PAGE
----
Presentation Type

Poster Presentation

Category

STEM (science, technology, engineering, mathematics)

Abstract/Artist Statement

In this study, we seek to reduce parameter uncertainty in groundwater modeling systems, particularly in reactive transport models, by developing a new technique to quantify field-scale hydrodynamic dispersion using anthropogenic environmental tracer concentrations and numerical groundwater modeling. We generate a series of synthetic aquifer fields using known heterogeneous aquifer parameters to model spatial variability using known atmospheric tracer datasets to determine if a single, unique value of dispersion can be applied field-wide. The atmospheric data is comprised of publicly available Chlorofluorocarbons (CFC11, CFC12, CFC113) and Sulfur-hexafluoride (SF6) concentration atmospheric data. A 2D heterogeneous synthetic truth aquifer developed using synthetic Gaussian simulations is compared with 2D homogeneous synthetic aquifers with varying hydrodynamic dispersion values. Breakthrough curves of tracer concentrations, and ratios thereof, through our synthetic aquifers over time are fit to curves produced through our heterogeneous truth model to assess whether a single field-scale dispersivity value can be adequately identified. The same methodology is applied to 3D simulations to assess the ability to estimate reasonable field-scale hydrodynamic dispersion coefficients in a 3D flow field. To evaluate the accuracy of our method, we compare the observed tracer-derived dispersivity values to dispersivity values calculated from theoretical estimates. This new method of utilizing multiple environmental tracers over a limited time series could be an easy, inexpensive, and effective solution in quantifying field-scale hydrodynamic dispersion and reduce parameter uncertainty in groundwater/contamination transport models.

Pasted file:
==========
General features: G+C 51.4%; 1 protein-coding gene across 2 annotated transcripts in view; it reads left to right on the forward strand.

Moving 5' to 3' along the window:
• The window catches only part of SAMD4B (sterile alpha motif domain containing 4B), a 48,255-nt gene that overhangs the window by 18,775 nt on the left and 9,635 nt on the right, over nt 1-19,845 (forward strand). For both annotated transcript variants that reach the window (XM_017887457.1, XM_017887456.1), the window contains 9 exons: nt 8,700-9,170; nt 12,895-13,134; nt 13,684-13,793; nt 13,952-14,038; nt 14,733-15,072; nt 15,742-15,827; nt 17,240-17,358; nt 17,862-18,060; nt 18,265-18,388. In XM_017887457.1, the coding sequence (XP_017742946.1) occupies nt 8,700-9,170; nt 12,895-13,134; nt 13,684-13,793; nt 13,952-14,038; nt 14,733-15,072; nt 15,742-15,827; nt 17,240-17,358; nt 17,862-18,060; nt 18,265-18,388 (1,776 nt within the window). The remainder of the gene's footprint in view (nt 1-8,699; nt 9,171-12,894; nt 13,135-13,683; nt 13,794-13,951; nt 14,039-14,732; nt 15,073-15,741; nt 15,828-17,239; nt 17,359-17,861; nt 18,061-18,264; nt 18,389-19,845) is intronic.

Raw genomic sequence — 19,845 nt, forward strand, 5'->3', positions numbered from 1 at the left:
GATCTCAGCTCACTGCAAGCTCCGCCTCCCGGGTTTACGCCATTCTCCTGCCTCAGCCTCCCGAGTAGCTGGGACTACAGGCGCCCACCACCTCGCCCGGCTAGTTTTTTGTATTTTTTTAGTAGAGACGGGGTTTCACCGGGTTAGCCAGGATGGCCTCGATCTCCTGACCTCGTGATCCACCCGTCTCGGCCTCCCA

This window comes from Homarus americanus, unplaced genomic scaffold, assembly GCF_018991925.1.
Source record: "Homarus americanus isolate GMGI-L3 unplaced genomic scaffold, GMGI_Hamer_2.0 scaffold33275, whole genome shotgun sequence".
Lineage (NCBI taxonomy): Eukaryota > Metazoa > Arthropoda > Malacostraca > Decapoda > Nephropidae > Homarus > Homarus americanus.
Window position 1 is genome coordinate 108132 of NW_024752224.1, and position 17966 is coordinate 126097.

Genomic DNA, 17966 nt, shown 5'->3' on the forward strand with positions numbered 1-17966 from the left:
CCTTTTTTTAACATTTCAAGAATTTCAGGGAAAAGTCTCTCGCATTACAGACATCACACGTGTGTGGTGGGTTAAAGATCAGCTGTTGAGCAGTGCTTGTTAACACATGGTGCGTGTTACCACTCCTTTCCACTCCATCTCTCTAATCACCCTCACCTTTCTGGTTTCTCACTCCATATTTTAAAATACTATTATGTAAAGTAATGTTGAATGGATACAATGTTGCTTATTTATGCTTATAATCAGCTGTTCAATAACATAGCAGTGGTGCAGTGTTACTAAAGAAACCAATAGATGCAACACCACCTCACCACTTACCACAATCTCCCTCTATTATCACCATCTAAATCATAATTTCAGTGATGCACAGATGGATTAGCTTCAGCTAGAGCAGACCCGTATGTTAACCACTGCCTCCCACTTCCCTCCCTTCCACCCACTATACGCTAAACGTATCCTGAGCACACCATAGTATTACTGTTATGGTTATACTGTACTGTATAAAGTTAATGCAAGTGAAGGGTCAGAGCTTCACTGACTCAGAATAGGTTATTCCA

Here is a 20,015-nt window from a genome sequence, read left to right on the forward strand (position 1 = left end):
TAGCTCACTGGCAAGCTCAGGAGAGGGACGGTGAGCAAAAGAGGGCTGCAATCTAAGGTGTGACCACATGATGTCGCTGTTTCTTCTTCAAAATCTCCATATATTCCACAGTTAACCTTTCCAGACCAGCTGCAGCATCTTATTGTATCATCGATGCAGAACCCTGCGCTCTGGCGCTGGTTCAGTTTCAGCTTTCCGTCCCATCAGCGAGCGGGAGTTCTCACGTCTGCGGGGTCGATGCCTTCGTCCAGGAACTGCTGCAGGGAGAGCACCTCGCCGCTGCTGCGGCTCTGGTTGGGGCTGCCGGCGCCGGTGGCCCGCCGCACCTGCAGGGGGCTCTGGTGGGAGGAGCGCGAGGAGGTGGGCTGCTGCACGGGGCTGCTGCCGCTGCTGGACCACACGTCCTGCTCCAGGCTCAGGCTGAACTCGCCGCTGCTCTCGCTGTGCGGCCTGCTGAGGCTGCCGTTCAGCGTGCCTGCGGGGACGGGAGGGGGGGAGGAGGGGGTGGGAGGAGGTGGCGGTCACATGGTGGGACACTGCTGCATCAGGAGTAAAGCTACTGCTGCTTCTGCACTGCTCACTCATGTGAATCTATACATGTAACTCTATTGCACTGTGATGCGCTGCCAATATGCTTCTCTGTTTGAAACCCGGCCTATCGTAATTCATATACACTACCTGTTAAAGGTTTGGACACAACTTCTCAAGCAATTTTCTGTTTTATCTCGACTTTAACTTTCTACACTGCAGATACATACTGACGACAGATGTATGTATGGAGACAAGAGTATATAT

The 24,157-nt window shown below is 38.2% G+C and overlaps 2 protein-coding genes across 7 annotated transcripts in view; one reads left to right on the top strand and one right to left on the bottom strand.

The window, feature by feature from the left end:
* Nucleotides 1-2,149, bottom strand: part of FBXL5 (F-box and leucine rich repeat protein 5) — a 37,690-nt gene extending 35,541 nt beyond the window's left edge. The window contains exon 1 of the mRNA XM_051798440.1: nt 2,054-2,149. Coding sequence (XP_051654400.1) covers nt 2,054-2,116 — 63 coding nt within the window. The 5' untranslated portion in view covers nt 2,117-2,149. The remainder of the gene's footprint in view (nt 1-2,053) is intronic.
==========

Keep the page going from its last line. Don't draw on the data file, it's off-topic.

Mentor Name

W. Payton Gardner

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Using multiple environmental tracers to quantify field-scale hydrodynamic dispersion and reduce parameter uncertainty in reactive transport models.

In this study, we seek to reduce parameter uncertainty in groundwater modeling systems, particularly in reactive transport models, by developing a new technique to quantify field-scale hydrodynamic dispersion using anthropogenic environmental tracer concentrations and numerical groundwater modeling. We generate a series of synthetic aquifer fields using known heterogeneous aquifer parameters to model spatial variability using known atmospheric tracer datasets to determine if a single, unique value of dispersion can be applied field-wide. The atmospheric data is comprised of publicly available Chlorofluorocarbons (CFC11, CFC12, CFC113) and Sulfur-hexafluoride (SF6) concentration atmospheric data. A 2D heterogeneous synthetic truth aquifer developed using synthetic Gaussian simulations is compared with 2D homogeneous synthetic aquifers with varying hydrodynamic dispersion values. Breakthrough curves of tracer concentrations, and ratios thereof, through our synthetic aquifers over time are fit to curves produced through our heterogeneous truth model to assess whether a single field-scale dispersivity value can be adequately identified. The same methodology is applied to 3D simulations to assess the ability to estimate reasonable field-scale hydrodynamic dispersion coefficients in a 3D flow field. To evaluate the accuracy of our method, we compare the observed tracer-derived dispersivity values to dispersivity values calculated from theoretical estimates. This new method of utilizing multiple environmental tracers over a limited time series could be an easy, inexpensive, and effective solution in quantifying field-scale hydrodynamic dispersion and reduce parameter uncertainty in groundwater/contamination transport models.